Rebel with a pen: Author leaves the jungle

Bob Anderson is a spirit of the rain forest, and the only rule he bows to is the law of the jungle.

"I had nothing but contempt for people who are into discipline. I would do outrageous things and was in trouble all the time," he says of his younger days.

If his first book, Obo, was a tribute to the lush life of the Amazon and Gabon, his second, When I was a Little Boy I Was a Black Panther, is a preface to his renegade nature. The title, which at first blush suggests a memoir of radicalism, or at least a political pun, is in fact quite literal.

"I really thought I was a black panther," he insists. "Because I was a human being, with my brain in the body of this black panther, I could outsmart anyone who was trying to control me."

Anderson, who was once a popular cartoonist in Paris, has returned to the technique of ZAP comics for the illustrations of his new book. The mesmeric, intricate pen and ink detail of Obo is gone in favor of a more stylized backdrop for the bug-eyed Bob and his sleek avatar on the run from the National Zoo.

An architect by profession, Anderson is faithful to the post-war layout of the zoo, which he first visited when he was six years old. A detail perfectionist, he consulted experts to replicate the '46 Chevy that his father drove on that fateful trip. His father, the estranged authority figure, is represented by a torso in a military uniform, his head never visible.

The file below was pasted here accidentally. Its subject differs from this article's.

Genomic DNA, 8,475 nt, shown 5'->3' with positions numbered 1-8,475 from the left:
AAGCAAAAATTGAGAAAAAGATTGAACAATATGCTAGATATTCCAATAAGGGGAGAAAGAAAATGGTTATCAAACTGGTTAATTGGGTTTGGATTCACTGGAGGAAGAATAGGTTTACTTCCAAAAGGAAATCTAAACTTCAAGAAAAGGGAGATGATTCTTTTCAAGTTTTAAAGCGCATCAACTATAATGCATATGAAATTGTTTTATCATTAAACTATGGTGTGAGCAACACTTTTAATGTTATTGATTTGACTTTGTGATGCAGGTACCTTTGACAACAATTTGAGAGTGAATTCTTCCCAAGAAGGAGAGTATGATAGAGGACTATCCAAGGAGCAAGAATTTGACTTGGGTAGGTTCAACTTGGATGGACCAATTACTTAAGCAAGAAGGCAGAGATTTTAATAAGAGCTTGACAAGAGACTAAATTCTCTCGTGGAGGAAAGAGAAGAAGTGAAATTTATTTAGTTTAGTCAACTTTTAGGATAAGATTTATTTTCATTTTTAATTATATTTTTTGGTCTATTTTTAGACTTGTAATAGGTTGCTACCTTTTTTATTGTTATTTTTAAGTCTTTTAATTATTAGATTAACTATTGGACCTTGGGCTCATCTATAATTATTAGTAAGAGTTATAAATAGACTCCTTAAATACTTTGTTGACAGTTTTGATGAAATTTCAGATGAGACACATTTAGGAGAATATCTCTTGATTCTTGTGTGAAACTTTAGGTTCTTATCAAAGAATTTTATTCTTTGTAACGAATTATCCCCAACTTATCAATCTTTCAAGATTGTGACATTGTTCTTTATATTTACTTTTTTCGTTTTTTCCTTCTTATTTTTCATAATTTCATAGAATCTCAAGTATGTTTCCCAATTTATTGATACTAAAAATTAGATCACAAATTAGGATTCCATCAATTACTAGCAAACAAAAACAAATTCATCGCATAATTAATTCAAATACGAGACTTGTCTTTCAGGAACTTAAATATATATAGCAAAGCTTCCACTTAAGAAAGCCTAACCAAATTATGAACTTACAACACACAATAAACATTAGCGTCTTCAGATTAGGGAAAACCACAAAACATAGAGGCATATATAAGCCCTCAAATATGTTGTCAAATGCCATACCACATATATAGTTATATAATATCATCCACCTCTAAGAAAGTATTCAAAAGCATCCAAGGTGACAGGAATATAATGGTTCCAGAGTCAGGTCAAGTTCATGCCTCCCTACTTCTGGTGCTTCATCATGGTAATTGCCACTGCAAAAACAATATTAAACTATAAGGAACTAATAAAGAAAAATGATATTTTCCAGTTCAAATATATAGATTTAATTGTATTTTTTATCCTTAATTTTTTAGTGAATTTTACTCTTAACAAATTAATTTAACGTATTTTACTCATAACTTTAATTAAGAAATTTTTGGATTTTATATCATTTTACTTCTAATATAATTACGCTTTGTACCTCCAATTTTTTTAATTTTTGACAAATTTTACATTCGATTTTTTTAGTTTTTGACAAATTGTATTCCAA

Anderson's third book, to be called The Wedding, is dedicated to his son Joseph and daughter-in-law-to-be, Michelle. In the book, which for which Anderson hopes to find a publisher soon, Joseph is a honey bear and his beloved, a red panda. The story is about their trip through India, during which they pick up an exotic wedding party of elephants, hyenas, a mongoose, and a sambar deer and her baby.

It's a beautiful book and a simple message from this rebel with a pen, whom time and talent have mellowed.

"You can never get what you want if you're always in opposition with people," he says. "The only way to get what you want is to really understand where they're coming from, and it's always going to have to be some kind of a compromise."

Even the black panther eventually resigns somewhat. After eluding the zoo keepers and the hunters, he succumbs to human "creature comforts." On the final page, he is settled in front of his computer, his zoo-refugee compatriots slumbering on the study floor. The black panther has given up the jungle for a word processor and an easel.